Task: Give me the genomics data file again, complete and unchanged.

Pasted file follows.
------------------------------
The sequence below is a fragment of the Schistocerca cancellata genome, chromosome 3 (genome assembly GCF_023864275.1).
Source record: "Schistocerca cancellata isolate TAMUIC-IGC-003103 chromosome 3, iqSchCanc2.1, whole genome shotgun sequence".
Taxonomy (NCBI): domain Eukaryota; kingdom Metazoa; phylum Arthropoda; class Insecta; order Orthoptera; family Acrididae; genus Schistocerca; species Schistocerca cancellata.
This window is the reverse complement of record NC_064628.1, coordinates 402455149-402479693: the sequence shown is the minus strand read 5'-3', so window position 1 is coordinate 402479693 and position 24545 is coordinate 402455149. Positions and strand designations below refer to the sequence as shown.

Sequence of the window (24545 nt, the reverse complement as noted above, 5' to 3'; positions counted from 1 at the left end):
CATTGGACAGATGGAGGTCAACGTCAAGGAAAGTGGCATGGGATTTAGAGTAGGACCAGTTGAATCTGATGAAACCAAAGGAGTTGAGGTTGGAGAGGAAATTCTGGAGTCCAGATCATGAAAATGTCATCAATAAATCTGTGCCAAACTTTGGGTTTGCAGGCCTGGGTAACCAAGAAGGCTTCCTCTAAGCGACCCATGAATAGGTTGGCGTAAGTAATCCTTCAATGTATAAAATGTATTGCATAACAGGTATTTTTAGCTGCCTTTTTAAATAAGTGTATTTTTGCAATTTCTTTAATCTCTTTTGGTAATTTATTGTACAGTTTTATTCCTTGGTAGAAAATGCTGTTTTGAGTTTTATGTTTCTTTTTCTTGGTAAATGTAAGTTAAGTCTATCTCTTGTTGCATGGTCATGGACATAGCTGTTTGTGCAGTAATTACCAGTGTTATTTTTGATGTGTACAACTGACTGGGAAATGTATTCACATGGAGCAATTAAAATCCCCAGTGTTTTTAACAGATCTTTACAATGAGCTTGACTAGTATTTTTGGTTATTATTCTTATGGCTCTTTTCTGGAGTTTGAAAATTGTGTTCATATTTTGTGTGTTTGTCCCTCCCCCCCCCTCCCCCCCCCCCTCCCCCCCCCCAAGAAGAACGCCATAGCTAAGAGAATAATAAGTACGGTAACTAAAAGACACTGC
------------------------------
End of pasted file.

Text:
The sequence below is a fragment of the Schistocerca cancellata genome, chromosome 3 (genome assembly GCF_023864275.1).
Source record: "Schistocerca cancellata isolate TAMUIC-IGC-003103 chromosome 3, iqSchCanc2.1, whole genome shotgun sequence".
Taxonomy (NCBI): domain Eukaryota; kingdom Metazoa; phylum Arthropoda; class Insecta; order Orthoptera; family Acrididae; genus Schistocerca; species Schistocerca cancellata.
This window is the reverse complement of record NC_064628.1, coordinates 402455149-402479693: the sequence shown is the minus strand read 5'-3', so window position 1 is coordinate 402479693 and position 24545 is coordinate 402455149. Positions and strand designations below refer to the sequence as shown.

Sequence of the window (24545 nt, the reverse complement as noted above, 5' to 3'; positions counted from 1 at the left end):
CATTGGACAGATGGAGGTCAACGTCAAGGAAAGTGGCATGGGATTTAGAGTAGGACCAGTTGAATCTGATGAAACCAAAGGAGTTGAGGTTGGAGAGGAAATTCTGGAGTCCAGATCATGAAAATGTCATCAATAAATCTGTGCCAAACTTTGGGTTTGCAGGCCTGGGTAACCAAGAAGGCTTCCTCTAAGCGACCCATGAATAGGTTGGCGTAAGTAATCCTTCAATGTATAAAATGTATTGCATAACAGGTATTTTTAGCTGCCTTTTTAAATAAGTGTATTTTTGCAATTTCTTTAATCTCTTTTGGTAATTTATTGTACAGTTTTATTCCTTGGTAGAAAATGCTGTTTTGAGTTTTATGTTTCTTTTTCTTGGTAAATGTAAGTTAAGTCTATCTCTTGTTGCATGGTCATGGACATAGCTGTTTGTGCAGTAATTACCAGTGTTATTTTTGATGTGTACAACTGACTGGGAAATGTATTCACATGGAGCAATTAAAATCCCCAGTGTTTTTAACAGATCTTTACAATGAGCTTGACTAGTATTTTTGGTTATTATTCTTATGGCTCTTTTCTGGAGTTTGAAAATTGTGTTCATATTTTGTGTGTTTGTCCCTCCCCCCCCCTCCCCCCCCCCCTCCCCCCCCCCAAGAAGAACGCCATAGCTAAGAGAATAATAAGTACGGTAACTAAAAGACACTGC